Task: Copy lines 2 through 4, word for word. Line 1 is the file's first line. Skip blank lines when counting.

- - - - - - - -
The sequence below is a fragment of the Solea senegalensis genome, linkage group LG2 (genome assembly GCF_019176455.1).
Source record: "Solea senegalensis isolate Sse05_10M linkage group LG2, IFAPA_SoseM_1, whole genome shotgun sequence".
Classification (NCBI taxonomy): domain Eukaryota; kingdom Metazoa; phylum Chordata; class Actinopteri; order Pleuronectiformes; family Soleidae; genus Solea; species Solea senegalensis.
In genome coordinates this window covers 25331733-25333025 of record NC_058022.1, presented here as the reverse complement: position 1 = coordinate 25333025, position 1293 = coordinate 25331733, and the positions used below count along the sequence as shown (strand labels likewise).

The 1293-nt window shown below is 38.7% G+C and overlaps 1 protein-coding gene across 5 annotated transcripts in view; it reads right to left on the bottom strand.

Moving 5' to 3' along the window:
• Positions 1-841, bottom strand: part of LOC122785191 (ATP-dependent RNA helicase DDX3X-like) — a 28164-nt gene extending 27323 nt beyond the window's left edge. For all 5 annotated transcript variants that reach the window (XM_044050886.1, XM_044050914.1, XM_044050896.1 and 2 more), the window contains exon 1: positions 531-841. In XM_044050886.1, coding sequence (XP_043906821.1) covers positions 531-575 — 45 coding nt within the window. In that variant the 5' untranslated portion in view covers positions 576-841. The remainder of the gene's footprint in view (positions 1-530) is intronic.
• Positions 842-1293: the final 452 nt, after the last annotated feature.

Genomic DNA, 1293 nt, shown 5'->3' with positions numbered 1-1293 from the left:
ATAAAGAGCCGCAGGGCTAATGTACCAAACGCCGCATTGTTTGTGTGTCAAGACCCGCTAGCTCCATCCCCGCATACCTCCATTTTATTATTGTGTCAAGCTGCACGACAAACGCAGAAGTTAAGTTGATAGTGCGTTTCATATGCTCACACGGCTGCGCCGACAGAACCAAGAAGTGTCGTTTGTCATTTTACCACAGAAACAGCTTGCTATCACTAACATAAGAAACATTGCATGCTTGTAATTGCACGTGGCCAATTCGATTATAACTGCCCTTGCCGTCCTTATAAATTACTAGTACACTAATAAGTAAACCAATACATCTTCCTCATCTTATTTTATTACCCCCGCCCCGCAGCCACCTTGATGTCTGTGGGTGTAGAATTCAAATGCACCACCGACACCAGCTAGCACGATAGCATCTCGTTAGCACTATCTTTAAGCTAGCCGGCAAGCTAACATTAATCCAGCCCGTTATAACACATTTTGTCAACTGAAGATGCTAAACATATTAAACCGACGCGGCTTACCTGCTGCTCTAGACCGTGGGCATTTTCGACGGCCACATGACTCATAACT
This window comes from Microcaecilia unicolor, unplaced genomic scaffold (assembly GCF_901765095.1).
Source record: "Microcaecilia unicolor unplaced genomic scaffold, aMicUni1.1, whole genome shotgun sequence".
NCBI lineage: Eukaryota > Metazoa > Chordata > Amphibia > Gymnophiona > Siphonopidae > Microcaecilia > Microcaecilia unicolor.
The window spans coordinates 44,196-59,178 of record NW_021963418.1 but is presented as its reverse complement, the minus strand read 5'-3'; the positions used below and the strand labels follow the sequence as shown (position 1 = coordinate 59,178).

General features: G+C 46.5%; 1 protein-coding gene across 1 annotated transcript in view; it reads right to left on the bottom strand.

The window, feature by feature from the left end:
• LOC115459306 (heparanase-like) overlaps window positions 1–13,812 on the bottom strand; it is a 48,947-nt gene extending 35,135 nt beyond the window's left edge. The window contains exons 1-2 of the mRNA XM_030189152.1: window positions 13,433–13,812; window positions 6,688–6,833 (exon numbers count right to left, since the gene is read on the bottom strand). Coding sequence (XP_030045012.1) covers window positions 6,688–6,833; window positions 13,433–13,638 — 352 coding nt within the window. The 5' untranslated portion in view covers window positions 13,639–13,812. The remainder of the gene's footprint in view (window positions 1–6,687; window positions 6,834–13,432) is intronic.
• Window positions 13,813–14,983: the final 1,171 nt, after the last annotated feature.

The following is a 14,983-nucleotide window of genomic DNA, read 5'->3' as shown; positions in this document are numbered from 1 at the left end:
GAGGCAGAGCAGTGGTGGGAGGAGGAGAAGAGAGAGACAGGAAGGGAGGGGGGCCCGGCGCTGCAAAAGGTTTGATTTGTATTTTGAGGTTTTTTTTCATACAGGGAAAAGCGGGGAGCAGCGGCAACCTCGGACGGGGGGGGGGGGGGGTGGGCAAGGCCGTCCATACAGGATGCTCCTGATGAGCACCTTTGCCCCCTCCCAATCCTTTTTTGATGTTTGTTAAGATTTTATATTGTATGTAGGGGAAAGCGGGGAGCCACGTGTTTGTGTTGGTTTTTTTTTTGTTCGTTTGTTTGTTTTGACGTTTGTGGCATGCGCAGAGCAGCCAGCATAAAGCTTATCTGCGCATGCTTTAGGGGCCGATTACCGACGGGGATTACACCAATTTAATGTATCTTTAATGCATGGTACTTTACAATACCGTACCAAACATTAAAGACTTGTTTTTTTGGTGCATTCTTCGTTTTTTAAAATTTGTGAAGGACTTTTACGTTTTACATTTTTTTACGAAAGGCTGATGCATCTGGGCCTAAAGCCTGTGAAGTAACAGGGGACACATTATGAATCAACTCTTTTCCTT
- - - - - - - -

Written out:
Source record: "Solea senegalensis isolate Sse05_10M linkage group LG2, IFAPA_SoseM_1, whole genome shotgun sequence".
Classification (NCBI taxonomy): domain Eukaryota; kingdom Metazoa; phylum Chordata; class Actinopteri; order Pleuronectiformes; family Soleidae; genus Solea; species Solea senegalensis.
In genome coordinates this window covers 25331733-25333025 of record NC_058022.1, presented here as the reverse complement: position 1 = coordinate 25333025, position 1293 = coordinate 25331733, and the positions used below count along the sequence as shown (strand labels likewise).